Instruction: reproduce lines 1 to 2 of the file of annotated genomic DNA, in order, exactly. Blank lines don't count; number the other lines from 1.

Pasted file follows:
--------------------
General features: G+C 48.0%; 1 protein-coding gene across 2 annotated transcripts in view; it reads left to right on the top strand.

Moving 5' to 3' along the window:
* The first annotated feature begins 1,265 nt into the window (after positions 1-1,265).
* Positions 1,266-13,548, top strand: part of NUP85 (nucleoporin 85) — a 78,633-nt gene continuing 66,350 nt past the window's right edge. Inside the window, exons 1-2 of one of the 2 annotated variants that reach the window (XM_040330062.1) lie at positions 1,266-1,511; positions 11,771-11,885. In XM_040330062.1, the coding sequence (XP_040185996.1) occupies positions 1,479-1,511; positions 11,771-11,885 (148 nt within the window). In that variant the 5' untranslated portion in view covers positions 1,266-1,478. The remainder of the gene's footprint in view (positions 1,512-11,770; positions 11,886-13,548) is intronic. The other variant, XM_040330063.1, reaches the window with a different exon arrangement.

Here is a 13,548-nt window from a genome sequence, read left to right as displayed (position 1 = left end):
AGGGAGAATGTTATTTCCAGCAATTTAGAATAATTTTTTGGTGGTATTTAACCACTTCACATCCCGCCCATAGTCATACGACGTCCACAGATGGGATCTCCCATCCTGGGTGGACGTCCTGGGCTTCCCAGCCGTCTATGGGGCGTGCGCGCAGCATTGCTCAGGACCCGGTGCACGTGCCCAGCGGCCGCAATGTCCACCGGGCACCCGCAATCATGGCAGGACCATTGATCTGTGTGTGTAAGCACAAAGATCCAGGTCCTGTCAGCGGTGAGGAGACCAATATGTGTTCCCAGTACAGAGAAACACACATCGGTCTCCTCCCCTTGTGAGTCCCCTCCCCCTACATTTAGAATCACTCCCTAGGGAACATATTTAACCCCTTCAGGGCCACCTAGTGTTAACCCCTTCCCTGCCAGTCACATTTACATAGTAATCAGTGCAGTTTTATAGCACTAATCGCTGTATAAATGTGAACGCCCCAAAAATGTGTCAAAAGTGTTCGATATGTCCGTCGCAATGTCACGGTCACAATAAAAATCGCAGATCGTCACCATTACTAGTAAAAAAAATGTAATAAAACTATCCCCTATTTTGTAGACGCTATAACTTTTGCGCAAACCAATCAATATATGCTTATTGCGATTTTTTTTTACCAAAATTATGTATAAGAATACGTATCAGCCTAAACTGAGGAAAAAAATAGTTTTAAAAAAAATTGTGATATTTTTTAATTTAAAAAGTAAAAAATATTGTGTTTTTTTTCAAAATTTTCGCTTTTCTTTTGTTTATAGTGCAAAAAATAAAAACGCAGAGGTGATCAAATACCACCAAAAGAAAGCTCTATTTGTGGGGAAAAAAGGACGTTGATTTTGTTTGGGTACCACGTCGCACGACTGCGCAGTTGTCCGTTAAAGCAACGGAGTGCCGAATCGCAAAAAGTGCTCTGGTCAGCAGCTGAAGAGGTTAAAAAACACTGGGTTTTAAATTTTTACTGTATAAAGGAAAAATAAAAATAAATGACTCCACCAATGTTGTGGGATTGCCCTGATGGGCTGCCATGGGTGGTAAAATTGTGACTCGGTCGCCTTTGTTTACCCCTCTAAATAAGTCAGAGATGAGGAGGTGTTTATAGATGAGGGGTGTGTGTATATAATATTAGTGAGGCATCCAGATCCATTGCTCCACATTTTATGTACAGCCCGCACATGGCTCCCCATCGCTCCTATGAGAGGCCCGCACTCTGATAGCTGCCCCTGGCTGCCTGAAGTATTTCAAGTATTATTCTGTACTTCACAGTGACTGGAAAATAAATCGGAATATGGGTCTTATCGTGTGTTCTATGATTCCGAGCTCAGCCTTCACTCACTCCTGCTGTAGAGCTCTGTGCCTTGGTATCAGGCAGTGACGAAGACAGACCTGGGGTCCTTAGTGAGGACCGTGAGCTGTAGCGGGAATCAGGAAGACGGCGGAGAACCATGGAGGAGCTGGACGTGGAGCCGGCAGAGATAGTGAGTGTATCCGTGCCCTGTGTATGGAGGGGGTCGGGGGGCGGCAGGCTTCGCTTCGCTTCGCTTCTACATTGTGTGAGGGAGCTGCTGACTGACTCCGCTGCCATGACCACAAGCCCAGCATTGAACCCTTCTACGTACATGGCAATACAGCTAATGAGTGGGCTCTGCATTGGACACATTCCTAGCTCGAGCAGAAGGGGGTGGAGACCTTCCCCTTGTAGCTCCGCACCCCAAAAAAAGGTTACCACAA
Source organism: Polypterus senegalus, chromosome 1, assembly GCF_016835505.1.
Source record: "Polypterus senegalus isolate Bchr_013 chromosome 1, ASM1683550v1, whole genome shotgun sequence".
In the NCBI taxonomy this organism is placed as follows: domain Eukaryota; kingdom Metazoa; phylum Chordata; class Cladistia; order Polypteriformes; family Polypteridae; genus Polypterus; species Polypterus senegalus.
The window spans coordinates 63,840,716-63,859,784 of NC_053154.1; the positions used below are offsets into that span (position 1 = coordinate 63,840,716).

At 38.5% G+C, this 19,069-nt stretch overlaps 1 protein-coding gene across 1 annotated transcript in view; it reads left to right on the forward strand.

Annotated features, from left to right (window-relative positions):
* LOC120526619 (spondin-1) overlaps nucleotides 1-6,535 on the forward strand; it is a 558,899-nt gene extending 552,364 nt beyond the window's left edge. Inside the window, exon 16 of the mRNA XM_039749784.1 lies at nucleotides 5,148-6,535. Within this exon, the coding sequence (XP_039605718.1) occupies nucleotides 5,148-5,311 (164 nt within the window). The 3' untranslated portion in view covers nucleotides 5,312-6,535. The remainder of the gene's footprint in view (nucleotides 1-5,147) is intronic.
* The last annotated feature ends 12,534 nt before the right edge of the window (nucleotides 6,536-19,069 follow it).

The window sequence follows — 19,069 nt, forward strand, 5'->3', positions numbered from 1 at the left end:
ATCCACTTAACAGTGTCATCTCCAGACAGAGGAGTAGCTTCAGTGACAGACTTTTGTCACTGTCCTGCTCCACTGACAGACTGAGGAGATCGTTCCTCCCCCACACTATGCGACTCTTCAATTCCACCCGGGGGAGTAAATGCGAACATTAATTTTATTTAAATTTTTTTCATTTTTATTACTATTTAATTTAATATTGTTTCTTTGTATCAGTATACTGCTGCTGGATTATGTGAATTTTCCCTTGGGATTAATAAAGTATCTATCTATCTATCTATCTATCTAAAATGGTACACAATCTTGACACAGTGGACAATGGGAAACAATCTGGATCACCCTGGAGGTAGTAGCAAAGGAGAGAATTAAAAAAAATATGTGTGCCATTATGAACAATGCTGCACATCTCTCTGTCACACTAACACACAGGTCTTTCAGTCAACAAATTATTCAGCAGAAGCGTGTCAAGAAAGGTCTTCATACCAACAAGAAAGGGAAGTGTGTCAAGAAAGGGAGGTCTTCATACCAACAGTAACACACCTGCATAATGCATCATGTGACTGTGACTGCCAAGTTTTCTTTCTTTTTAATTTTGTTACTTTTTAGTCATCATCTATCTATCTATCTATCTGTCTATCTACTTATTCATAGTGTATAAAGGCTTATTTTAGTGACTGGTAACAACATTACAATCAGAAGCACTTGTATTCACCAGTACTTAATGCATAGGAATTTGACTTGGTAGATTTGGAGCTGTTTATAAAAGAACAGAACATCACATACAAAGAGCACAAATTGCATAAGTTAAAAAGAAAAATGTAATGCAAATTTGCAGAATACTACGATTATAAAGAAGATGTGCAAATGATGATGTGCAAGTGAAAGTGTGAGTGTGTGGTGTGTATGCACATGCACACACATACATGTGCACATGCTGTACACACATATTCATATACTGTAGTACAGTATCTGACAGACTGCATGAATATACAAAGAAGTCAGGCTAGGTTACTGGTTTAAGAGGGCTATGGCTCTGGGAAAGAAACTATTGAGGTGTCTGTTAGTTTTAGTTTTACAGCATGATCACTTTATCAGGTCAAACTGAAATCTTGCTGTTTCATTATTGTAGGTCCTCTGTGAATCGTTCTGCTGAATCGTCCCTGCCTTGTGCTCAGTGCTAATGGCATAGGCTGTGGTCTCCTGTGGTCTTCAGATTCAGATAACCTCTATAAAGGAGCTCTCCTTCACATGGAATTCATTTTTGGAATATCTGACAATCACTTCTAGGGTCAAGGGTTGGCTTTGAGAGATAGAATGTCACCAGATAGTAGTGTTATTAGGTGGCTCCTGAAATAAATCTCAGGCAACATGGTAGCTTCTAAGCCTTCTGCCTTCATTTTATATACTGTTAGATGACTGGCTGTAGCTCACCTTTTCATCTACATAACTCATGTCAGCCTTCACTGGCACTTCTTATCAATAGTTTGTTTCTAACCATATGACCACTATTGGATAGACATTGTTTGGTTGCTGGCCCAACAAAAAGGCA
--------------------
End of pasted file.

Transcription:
General features: G+C 48.0%; 1 protein-coding gene across 2 annotated transcripts in view; it reads left to right on the top strand.

Moving 5' to 3' along the window: